Askins had been a pilot and intelligence officer in Vietnam, where Goode says he was also rumored to have been part of an elite, four-man sniper squad that carried out assassinations of North Vietnamese officers. After the war, he became an operative for the Central Intelligence Agency, where he remained for a decade.
Goode says it was through his CIA involvement that Askins became interested in the lore surrounding the Iran-contra affair. It is part of Central American mythos that one of Oliver North's shipments of U.S. arms, destined for the Middle East, was somehow lost in transit. Goode says Askins had reason to believe that the shipment wasn't just a legend, and spent five months in the jungles of Nicaragua looking for it--hoping to sell what he recovered through the Soldier of Fortune "bulletin."
The weapons, however, never turned up. "When that deal went down the tubes," Goode theorizes, "Askins was looking for a way to recoup the money he spent on the wild-goose chase. Just in time, along comes Ivan."
Repeated efforts to contact Askins at his last known phone number in San Antonio, Texas, failed. Aspey declined to comment on his whereabouts.
Kapetanovic had no inkling of Askins' background, but he sensed that the gun dealer was a "big-time player." So he decided to apply a distinctly American lesson, learned the hard way by an immigrant trying to make it in this image-conscious land: If you act like a high roller, you get treated like one.
Kapetanovic figured, not unreasonably, that if he told this tough-talking arms dealer the whole truth--that he was just a Fountain Hills bookseller looking for prices on guns, and had no authority to make an immediate purchase--Askins wouldn't give him the time of day.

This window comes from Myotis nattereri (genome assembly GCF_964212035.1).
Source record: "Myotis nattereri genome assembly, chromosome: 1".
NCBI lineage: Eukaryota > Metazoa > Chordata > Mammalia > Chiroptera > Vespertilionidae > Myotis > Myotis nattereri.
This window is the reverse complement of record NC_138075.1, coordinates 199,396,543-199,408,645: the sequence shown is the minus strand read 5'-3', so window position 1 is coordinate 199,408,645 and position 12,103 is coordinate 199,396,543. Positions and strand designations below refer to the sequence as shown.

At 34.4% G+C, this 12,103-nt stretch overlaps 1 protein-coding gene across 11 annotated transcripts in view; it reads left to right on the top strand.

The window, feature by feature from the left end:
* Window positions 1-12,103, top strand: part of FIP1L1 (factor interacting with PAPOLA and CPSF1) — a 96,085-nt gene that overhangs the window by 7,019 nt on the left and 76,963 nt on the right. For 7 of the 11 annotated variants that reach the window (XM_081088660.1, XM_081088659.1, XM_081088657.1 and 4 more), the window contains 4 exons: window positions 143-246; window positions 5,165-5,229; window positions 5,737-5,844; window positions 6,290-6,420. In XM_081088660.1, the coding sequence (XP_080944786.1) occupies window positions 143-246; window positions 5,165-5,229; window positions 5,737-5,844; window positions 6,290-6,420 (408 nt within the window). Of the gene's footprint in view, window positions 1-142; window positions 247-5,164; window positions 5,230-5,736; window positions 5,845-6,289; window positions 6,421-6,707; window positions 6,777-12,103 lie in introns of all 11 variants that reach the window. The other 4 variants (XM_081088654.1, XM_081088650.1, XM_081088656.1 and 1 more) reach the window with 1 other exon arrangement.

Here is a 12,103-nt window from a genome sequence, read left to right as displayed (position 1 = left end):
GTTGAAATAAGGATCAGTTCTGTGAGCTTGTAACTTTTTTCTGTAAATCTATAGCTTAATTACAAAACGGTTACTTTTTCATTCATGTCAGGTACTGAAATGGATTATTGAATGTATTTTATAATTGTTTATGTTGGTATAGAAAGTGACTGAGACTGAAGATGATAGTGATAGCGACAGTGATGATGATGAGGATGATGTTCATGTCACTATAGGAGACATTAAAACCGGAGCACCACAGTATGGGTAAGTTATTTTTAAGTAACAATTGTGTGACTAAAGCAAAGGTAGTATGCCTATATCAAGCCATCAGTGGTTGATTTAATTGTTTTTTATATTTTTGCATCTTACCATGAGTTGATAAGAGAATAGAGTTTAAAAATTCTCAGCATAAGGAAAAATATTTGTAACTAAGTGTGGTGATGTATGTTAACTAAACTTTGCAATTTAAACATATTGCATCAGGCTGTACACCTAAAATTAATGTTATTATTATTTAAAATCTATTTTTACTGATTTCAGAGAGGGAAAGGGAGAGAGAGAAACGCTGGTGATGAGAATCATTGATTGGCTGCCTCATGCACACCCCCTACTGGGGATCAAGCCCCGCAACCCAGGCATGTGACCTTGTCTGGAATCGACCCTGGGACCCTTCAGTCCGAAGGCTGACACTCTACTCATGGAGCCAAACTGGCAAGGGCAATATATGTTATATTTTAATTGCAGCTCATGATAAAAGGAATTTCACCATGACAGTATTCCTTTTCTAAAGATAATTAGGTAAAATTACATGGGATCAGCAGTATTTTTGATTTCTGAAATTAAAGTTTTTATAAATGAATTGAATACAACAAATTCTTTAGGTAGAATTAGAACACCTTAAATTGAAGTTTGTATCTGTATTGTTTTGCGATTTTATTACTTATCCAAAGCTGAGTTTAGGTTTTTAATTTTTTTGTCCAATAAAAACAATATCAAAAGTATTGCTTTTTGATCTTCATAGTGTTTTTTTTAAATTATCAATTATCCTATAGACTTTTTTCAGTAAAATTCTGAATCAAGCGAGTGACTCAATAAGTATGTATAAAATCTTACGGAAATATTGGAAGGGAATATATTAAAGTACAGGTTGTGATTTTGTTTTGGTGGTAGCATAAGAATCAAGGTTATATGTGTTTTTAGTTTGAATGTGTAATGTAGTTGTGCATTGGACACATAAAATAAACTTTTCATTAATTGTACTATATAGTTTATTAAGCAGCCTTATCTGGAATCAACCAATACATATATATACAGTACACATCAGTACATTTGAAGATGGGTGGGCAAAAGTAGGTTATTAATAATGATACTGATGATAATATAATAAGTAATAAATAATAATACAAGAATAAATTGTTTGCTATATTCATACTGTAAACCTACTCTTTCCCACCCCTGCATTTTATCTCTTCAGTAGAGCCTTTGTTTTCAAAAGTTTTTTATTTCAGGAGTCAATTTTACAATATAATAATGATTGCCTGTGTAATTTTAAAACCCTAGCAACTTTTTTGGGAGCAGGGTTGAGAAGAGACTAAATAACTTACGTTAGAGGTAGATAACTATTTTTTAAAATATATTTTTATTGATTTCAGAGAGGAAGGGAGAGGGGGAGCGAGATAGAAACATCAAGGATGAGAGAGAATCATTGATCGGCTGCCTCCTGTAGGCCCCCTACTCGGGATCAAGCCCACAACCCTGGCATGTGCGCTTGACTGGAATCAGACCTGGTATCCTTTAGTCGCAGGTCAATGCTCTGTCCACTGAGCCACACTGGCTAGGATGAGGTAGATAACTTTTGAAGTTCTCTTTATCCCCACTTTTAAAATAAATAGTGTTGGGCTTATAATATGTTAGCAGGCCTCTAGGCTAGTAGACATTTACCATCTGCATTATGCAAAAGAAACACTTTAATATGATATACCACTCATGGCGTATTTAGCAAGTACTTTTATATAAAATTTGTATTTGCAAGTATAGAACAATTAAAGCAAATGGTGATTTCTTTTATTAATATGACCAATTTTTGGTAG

"I thought, if you want a real estate person to show you around a house, do you tell them you don't have any money?" Kapetanovic says. "No, you tell them you are a serious buyer. It's just business, the way things are done.
So during one of his first conversations with Askins, Kapetanovic told him he was inquiring about buying the Nicaraguan weapons for the Croatian National Police, the nation's only armed force at the time. It was a lie that would cause Kapetanovic more trouble than he could possibly have imagined.
@body:Askins realized he couldn't sell Nicaraguan weapons he didn't have. But after talking to Kapetanovic, the resourceful operative soon hit upon another way to make a profit.
Askins contacted Customs agents in San Antonio. He had run undercover operations for the service before, and he would be willing to do so again, pretending to sell Kapetanovic arms from within the United States. In exchange, he would receive an immediate payment of $5,000, along with a $100,000 slice of whatever was raised from the sale of Kapetanovic's personal property, which the federal government could seize under RICO laws after Kapetanovic's conviction on smuggling charges. Customs readily agreed.
Goode charges that the arrangement was tantamount to placing a "bounty hunter" on the federal payroll.
"You've got a 20-year veteran of trickery and chicanery like Askins being embraced by the federal government to bring down a man who hadn't expressed any desire to break the law," Goode says.
At the same time Askins was pitching his "sting" operation plan, the other arms dealer, Vancouver's Allen Lever, was telling Customs agents in Phoenix about Kapetanovic's response to his magazine ad. Lever also offered to help investigate Kapetanovic, but because he lacked Askins' CIA-taught undercover skills, he was paid $10,000 simply to introduce Kapetanovic to his "partner"--in reality, a Customs agent named Thomas McCaffrey.
Soon McCaffrey was also trying to sell weapons to Kapetanovic.
Court records show that federal officials don't deny making the deals with Askins or Lever. What they do deny is Goode's suggestion that the arrangements were improper.
"Based on what Ivan was telling the informants, he was preparing to make a very major arms deal," Aspey says.
But Goode insists that agents misled Kapetanovic, then employed high-pressure tactics that veered dangerously close to entrapment.